The colours, finely ground, are mixed with diluted gum or glycerine to render them more adhesive. They must resist the temperature of vitrification of the glaze, hence their composition depends upon the fusing point of the latter. They are often mixed with fluxes. They are applied to the warmed pottery by immersion for uniform tones, or with the brush when there is a design, or by printing when the same decoration has to be reproduced many times.
The brush-work is done with the colours mixed with gum or essence of turpentine; they are applied as in oil painting. When once dry, the pieces are heated before putting on the glaze in order to remove the essence.
Printing is done with copper plates having the design engraved on them by points; these are coated by means of a pad with the colour which has been prepared with boiled linseed oil and a little resin. The plates are heated to 30° or 40° C, to facilitate the removal of the paper, to which the colour remains adherent. This paper is then applied to the pottery to be decorated and rubbed over with a pad, and is plunged into water so that the paper may be detached with a sponge. The pieces are dried and afterwards heated to 2000 to 3000 C, in order to remove the oil; they are allowed to cool, then covered with the glaze and fired.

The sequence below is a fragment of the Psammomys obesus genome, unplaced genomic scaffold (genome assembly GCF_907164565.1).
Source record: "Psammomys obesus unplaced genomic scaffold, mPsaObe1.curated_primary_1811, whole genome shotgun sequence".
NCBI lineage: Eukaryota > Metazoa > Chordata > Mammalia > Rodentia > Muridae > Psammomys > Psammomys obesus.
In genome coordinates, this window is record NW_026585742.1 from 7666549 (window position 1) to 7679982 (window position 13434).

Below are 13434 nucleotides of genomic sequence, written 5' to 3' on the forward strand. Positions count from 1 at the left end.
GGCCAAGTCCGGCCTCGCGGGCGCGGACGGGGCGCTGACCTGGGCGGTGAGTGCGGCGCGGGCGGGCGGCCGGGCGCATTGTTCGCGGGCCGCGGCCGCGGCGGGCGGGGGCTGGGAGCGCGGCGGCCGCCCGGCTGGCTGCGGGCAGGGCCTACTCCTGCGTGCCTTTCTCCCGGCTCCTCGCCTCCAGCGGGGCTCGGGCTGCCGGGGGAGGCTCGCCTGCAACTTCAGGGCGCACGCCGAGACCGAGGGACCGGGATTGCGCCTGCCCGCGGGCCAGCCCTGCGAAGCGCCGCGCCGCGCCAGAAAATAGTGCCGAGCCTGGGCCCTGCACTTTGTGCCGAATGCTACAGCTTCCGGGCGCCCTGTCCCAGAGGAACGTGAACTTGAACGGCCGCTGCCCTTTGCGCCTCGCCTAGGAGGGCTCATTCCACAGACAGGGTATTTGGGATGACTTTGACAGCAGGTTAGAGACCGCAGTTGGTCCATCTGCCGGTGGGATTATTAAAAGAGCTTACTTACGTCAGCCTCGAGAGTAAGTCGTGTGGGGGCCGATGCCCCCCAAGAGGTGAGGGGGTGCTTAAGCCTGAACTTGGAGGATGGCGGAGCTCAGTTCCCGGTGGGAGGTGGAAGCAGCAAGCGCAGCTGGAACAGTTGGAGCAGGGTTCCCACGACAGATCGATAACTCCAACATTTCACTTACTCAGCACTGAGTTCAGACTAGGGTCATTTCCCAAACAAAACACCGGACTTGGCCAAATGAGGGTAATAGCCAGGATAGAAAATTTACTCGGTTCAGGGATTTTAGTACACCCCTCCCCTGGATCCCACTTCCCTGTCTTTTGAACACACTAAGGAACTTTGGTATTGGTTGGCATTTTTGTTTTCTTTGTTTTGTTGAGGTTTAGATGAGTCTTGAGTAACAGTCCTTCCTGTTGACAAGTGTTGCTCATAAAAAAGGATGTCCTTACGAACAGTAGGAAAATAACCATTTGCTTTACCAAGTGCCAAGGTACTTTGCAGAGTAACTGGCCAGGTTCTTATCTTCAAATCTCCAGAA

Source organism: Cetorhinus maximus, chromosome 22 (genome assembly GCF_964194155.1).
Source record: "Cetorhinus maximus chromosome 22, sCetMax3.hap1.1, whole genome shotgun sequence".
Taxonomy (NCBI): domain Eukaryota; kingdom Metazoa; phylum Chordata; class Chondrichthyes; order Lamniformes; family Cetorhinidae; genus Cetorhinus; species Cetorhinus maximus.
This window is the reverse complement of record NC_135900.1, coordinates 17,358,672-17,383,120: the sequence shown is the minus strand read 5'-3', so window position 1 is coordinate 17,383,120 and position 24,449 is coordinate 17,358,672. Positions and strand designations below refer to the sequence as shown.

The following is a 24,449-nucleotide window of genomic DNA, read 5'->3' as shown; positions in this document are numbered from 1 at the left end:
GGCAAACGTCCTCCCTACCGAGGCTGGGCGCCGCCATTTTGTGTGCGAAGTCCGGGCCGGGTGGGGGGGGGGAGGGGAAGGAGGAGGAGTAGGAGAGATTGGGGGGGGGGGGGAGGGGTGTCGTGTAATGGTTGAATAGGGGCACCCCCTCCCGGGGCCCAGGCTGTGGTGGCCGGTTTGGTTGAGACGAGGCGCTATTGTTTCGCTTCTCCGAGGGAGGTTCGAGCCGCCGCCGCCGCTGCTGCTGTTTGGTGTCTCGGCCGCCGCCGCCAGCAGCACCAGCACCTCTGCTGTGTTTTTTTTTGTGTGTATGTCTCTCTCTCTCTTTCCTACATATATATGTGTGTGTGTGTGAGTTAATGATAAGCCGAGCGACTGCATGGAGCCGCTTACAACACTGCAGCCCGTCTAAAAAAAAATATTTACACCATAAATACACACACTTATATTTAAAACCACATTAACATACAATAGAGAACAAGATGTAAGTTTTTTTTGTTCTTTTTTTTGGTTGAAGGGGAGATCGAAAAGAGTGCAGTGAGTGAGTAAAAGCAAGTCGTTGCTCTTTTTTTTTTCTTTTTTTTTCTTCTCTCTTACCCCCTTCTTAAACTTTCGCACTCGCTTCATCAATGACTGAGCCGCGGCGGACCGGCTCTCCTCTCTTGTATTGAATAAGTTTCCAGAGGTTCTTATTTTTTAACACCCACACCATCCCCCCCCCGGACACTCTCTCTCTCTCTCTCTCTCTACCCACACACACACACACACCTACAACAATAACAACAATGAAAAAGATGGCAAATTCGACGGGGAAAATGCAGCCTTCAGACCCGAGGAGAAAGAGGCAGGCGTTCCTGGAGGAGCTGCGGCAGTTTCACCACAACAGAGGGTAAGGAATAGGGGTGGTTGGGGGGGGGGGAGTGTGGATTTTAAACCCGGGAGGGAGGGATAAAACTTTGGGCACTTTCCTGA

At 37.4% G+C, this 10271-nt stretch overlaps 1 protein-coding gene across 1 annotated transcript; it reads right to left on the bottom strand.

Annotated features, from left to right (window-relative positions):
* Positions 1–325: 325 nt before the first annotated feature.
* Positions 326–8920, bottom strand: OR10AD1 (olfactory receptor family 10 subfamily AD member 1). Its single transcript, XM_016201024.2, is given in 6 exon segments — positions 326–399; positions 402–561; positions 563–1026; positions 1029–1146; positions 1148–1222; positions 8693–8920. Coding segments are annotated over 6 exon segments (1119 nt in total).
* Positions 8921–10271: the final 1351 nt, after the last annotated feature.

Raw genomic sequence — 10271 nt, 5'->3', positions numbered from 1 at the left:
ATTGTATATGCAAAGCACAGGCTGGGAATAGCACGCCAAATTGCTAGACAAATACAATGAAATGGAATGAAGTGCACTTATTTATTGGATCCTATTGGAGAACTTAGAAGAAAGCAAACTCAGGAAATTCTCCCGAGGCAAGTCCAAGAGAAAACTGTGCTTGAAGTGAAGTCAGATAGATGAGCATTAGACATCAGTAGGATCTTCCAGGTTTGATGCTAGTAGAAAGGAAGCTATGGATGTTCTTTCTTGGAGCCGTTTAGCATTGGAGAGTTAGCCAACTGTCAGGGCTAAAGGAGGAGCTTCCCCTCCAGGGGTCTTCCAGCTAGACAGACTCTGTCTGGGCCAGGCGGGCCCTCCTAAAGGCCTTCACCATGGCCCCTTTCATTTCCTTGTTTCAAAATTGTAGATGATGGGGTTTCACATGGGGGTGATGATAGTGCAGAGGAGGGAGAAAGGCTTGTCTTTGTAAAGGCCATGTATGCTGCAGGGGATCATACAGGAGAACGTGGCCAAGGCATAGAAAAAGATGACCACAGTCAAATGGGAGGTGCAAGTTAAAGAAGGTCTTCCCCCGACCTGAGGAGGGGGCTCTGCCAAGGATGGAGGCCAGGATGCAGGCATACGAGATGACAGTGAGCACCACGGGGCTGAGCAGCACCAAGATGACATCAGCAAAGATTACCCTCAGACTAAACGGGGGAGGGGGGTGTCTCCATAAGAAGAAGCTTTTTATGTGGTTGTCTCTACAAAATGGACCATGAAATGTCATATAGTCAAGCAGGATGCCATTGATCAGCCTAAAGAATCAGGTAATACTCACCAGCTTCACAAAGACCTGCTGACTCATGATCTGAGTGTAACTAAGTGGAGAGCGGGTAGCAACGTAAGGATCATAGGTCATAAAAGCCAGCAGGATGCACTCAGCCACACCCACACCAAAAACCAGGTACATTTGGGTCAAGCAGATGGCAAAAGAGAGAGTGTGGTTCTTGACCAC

The design obtained is monochrome, but other colours can be added with a brush, or more economically, if a large number of pieces are being treated, by printing.
For this purpose the design is divided among as many plates as there are colours, and the different colours are printed off separately upon the same paper, great care being taken to fit them together correctly. The design is afterwards transferred to the piece; this process is used in the decoration of facing quarries.
Chromolithographic printings which is much employed in over-glaze decoration, presents certain technical difficulties when used under glaze. M. Boulenger, the eminent ceramist of Choisy-le-Roi, was the first in France to overcome them. Sarreguemines (Alsace) and Mettlach (Prussia), Minton and Hollins (England), also use sub-enamel decoration.
Machine-printing renders great services to the industry, but does not give such artistic effects as painting with a brush, which alone is capable of satisfying refined tastes.
This depends upon the nature of the paste to be decorated, both with respect to the colouring oxides used, and in the choice of the fluxes which are frequently added to them. As an example we shall mention the colours from which Deck has obtained such beautiful effects in his faiences of silicious paste, recalling, in their rich colouring, the celebrated Oriental faiences.
The colours having been finely crushed, are diluted by the muller, and applied with the brush.